BreedingRusty Blackbirds breed in the vast coniferous forests of northern North America, preferring wetland mosaics with patches of short conifers (Matsuoka et al. 2010, Powell et al. 2010, Buckley 2013). They are one of the earliest migrants to arrive on breeding grounds in the spring, and start building nests as early as mid-April. Nesting pairs are often spread out across the landscape, but sometimes they nest in loose colonies, with multiple nests within a few hundred meters. The female alone builds the nest, a bulky cup composed of sticks and coarse grasses, usually placed 1-3 m high in a small conifer. Often, nests are in or near wetlands, as aquatic insects make up the bulk of the species’ diet during the breeding season (Avery 1995). Beginning in late April and early May, females lay 3-5 pale blue eggs with brown markings. Only the female incubates the eggs, but the male periodically feeds her at the nest or at a nearby perch. Eggs hatch approximately two weeks later, and both parents help to feed nestlings, sometimes with the assistance of a second male. The nestlings develop rapidly and leave the nest 10-12 days after hatching. Currently, Rusty Blackbirds face several challenges on their breeding grounds. Because they feed in wetlands, which readily convert mercury to the more harmful and bioavailable methylmercury, Rusty Blackbirds often have relatively high levels of this toxic metal in their bodies (Edmonds et al. 2010). Recent research shows that the Rusty Blackbird breeding range is shrinking in size and retracting to the north, suggesting climate change may also be affecting the species (Powell 2008, McClure et al. 2012). Warmer weather patterns are causing the wetlands that Rusty Blackbirds rely on for food to dry up, and may also be shifting the timing of insect development. Another side-effect of climate change is the expansion of other blackbird species like Redwing Blackbirds and Common Grackles into northern forests, where they are aggressive competitors with Rusty Blackbirds. Finally, predators are a major threat for young Rusty Blackbirds both in and out of the nest.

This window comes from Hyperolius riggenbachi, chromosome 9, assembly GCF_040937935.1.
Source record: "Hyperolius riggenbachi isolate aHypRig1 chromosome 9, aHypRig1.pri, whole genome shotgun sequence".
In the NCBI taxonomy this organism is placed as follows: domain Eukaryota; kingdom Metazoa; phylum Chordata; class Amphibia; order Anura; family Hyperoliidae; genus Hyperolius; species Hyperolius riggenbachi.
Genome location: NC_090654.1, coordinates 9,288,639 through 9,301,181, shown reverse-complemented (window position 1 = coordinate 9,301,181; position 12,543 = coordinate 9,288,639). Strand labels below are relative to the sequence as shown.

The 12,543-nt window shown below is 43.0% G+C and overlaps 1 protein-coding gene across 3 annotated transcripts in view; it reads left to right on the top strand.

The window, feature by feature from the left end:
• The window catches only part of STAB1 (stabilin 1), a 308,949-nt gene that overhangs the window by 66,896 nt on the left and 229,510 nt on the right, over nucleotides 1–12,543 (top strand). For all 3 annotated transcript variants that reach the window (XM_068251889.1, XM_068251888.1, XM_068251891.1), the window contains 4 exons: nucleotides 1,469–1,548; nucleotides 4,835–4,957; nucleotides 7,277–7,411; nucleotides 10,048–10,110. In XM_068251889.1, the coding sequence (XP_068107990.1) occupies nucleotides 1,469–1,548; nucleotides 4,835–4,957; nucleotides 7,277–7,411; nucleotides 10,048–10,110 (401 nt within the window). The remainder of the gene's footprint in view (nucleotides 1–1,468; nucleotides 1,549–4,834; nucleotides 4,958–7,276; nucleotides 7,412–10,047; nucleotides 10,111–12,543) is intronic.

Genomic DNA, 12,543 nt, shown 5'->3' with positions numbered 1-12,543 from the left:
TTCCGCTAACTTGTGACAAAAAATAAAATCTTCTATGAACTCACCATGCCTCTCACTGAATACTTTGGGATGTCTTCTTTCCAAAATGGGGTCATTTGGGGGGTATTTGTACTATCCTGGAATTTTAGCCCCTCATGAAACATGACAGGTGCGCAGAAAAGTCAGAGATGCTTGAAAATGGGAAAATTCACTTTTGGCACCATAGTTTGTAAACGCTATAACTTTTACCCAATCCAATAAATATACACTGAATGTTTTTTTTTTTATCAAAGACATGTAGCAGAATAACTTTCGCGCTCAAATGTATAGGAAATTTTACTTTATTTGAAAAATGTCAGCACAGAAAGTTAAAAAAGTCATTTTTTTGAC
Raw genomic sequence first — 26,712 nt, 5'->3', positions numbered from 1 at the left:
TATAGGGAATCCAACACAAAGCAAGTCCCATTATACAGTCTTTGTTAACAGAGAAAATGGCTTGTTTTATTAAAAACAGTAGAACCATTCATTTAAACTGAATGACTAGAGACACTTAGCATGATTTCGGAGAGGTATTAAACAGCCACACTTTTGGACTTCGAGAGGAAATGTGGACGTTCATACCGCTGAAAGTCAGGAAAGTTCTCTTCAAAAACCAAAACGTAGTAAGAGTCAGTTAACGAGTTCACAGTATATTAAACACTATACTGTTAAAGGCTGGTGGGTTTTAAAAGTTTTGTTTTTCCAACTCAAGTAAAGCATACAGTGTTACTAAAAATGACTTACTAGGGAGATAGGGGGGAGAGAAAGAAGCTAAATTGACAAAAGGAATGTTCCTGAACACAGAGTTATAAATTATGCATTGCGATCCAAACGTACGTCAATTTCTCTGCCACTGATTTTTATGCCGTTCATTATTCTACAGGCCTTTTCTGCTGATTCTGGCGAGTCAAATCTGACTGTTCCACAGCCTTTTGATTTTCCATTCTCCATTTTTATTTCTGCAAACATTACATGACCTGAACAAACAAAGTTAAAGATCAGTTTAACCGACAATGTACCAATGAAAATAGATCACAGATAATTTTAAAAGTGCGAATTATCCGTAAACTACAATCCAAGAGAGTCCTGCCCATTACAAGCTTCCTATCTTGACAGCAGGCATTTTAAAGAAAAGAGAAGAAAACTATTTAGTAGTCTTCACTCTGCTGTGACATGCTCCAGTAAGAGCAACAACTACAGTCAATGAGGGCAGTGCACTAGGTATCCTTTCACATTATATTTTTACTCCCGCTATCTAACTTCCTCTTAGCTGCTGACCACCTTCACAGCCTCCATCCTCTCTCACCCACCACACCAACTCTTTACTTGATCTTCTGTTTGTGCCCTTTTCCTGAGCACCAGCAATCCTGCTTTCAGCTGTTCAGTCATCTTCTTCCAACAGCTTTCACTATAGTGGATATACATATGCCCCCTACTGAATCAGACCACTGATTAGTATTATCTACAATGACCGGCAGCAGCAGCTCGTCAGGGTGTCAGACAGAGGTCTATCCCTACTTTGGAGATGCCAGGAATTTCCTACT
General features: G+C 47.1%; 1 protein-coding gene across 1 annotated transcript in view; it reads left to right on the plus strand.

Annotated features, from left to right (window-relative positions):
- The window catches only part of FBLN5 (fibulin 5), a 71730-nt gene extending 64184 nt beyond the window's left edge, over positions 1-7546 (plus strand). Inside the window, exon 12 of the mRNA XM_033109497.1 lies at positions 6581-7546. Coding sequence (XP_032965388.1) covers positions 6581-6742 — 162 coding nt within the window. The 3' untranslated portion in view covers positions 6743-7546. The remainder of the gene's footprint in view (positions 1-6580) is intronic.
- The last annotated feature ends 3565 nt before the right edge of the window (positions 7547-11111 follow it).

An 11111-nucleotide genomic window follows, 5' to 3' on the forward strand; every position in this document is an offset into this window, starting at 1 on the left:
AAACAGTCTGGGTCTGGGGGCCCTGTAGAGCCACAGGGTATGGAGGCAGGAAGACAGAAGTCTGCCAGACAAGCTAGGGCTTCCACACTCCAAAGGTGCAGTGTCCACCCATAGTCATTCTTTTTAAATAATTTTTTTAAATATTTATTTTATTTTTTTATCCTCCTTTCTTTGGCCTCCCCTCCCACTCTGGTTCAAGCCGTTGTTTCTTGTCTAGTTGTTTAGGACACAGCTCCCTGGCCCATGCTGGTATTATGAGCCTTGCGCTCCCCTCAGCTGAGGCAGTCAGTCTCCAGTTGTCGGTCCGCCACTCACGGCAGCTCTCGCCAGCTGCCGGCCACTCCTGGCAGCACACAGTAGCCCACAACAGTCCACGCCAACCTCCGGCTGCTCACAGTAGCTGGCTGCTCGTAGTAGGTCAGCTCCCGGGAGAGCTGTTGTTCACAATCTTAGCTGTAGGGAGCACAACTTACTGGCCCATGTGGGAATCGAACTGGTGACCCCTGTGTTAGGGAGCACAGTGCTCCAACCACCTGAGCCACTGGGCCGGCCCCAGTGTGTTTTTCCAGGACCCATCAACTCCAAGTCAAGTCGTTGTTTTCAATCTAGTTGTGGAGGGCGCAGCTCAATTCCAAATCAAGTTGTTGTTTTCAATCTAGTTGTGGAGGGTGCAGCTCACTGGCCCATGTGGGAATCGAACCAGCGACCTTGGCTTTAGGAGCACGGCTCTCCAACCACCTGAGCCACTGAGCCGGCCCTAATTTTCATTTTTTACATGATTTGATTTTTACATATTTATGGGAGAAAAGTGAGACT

In spite of such perils, however, studies of nesting Rusty Blackbirds show relatively high rates of survival on the breeding grounds. Thus, hazards during migration or on the wintering grounds may present the greatest conservation challenges for this vulnerable species.
Avery, M. L. 1995. Rusty Blackbird (Euphagus carolinus). In: The birds of North America (F. B. Gill and A. Poole, eds.), no. 200. Academy of Natural Sciences, Philadelphia, PA.
Buckley, S. 2013. Rusty Blackbirds in northeastern U.S. industrial forests: A multi-scale study of nest habitat selection and nest survival. M. Sc. Thesis, SUNY College of Environmental Science and Forestry, Syracuse, NY.
Edmonds, S. T., D. C. Evers, D. A. Cristol, C. Mettke-Hofmann, L. L. Powell, A. J. McGann, J. A. Armiger, O. P. Lane, D. F. Tessler, P. Newell, K. Heyden, and N. J. O’Driscoll. 2010. Geographic and seasonal variation in mercury exposure of the declining Rusty Blackbird. Condor 112:789-799.
Matsuoka, S. M., D. Shaw, P. Sinclair, J. Johnson, R. Corcoran, N. Dau, P. Meyers, and N. Rojek. 2010. Nesting ecology of the Rusty Blackbird in Alaska and Canada. Condor 112:810-824.
McClure, C. J. W., B. W. Rolek, K. McDonald, and G. E. Hill. 2012. Climate change and the decline of a once common bird. Ecology and Evolution 2:370-378.
Powell, L. L. 2008. Habitat occupancy, status, and reproductive ecology of Rusty Blackbirds in New England. M. Sc. Thesis, University of Maine, Orono, ME.
Powell, L. L., T. P. Hodgman, W. E. Glanz, J. D. Osenton, and C. M. Fisher. 2010. Nest-site selection and nest survival of the Rusty Blackbird: Does timber management adjacent to wetlands create ecological traps? Condor 112:800-809.